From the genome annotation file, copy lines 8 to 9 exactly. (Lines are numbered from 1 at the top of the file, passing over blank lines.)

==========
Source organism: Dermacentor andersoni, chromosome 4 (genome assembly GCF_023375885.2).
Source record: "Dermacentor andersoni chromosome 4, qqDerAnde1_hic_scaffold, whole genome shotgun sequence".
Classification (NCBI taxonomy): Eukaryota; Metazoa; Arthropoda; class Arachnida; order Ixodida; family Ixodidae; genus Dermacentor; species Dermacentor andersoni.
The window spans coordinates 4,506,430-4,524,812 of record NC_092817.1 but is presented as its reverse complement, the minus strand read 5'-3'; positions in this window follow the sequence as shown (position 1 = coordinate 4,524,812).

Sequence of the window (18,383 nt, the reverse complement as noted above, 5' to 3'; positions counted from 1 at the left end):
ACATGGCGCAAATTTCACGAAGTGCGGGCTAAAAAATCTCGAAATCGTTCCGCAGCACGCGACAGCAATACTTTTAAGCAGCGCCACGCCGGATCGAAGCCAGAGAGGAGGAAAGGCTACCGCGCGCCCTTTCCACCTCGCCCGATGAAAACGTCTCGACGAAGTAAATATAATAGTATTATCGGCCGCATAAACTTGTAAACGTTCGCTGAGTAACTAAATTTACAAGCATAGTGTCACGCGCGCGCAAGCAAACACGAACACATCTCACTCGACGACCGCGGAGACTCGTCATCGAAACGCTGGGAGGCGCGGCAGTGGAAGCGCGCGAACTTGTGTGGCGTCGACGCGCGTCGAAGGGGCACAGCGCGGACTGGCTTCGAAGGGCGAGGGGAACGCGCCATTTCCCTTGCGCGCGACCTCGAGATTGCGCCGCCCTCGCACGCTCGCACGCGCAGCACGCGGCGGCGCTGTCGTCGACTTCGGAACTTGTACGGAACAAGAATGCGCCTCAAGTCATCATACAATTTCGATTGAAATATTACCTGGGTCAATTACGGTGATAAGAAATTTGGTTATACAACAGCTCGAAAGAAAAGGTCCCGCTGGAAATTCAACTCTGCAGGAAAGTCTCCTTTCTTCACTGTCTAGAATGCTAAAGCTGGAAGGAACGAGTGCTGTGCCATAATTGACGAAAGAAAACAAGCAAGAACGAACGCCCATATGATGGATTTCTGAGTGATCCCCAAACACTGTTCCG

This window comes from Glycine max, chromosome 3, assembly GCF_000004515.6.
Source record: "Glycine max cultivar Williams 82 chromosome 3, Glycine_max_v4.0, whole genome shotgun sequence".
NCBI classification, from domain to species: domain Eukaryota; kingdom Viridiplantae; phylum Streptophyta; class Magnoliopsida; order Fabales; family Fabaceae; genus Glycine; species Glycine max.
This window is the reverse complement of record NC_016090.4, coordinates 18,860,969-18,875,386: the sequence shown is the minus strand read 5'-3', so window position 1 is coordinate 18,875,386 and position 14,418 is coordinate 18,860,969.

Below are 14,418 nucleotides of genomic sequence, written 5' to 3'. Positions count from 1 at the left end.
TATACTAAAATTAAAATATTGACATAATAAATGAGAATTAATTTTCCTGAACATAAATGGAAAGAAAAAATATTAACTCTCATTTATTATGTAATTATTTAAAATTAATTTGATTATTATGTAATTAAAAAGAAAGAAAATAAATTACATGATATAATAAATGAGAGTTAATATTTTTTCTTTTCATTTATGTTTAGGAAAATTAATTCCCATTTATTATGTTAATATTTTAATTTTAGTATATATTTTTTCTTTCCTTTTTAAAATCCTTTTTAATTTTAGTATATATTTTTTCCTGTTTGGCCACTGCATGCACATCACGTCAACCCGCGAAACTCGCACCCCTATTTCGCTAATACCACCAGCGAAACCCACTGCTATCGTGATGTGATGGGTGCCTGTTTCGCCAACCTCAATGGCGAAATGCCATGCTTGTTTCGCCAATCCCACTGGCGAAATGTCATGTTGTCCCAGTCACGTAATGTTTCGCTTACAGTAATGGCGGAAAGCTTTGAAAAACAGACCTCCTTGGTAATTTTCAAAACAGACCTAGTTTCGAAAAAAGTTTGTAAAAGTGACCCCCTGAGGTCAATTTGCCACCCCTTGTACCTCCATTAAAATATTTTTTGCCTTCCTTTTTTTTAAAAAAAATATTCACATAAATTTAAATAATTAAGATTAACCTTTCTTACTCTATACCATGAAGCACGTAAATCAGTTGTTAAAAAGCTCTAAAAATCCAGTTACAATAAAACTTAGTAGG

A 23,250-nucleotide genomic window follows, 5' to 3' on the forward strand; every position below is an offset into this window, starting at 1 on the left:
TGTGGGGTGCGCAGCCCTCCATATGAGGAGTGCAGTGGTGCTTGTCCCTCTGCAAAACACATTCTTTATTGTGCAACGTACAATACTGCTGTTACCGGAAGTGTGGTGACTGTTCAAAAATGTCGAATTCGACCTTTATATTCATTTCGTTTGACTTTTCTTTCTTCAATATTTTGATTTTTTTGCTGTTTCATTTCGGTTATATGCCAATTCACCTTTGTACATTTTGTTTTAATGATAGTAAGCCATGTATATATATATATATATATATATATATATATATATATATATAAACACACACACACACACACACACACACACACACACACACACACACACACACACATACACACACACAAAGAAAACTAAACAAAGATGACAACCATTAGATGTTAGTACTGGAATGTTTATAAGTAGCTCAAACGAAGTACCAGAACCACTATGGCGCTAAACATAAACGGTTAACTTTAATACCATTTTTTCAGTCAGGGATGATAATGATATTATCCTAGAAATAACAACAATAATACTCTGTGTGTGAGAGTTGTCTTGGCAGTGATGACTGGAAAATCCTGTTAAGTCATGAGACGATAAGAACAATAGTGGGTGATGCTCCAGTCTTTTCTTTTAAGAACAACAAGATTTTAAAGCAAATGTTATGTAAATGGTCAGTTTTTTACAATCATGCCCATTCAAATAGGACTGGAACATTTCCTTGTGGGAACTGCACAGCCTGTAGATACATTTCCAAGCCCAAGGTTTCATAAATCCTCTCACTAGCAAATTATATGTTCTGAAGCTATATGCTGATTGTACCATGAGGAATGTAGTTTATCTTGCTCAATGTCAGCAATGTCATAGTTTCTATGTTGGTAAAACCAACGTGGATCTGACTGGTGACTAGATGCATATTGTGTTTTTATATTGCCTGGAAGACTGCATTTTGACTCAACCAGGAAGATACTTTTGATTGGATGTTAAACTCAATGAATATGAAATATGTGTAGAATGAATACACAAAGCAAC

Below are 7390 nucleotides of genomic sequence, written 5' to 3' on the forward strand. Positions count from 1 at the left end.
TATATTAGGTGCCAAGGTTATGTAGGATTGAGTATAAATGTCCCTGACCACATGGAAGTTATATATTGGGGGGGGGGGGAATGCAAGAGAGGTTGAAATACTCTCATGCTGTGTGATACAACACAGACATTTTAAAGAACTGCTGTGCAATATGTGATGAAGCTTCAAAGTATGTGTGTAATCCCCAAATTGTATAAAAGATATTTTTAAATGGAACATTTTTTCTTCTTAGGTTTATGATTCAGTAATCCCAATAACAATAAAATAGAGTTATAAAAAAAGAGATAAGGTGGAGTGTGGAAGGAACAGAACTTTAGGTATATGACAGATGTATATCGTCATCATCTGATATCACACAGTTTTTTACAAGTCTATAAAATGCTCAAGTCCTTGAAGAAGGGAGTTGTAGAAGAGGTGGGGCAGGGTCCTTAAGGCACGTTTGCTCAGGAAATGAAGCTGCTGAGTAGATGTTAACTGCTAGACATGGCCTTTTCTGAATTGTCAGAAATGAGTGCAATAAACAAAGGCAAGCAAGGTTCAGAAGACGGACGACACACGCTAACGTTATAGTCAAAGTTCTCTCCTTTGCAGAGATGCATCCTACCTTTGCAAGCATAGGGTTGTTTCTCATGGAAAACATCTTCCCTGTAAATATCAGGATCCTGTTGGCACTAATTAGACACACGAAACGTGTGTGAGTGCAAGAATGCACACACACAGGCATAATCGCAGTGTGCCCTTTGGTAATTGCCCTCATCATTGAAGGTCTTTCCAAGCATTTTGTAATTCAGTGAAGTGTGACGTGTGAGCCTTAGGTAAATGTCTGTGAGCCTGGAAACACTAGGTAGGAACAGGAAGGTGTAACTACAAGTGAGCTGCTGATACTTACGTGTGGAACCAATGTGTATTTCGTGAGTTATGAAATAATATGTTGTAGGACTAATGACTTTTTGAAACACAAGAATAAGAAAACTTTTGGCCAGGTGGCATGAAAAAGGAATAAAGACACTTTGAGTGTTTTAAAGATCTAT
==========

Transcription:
Source record: "Glycine max cultivar Williams 82 chromosome 3, Glycine_max_v4.0, whole genome shotgun sequence".
NCBI classification, from domain to species: domain Eukaryota; kingdom Viridiplantae; phylum Streptophyta; class Magnoliopsida; order Fabales; family Fabaceae; genus Glycine; species Glycine max.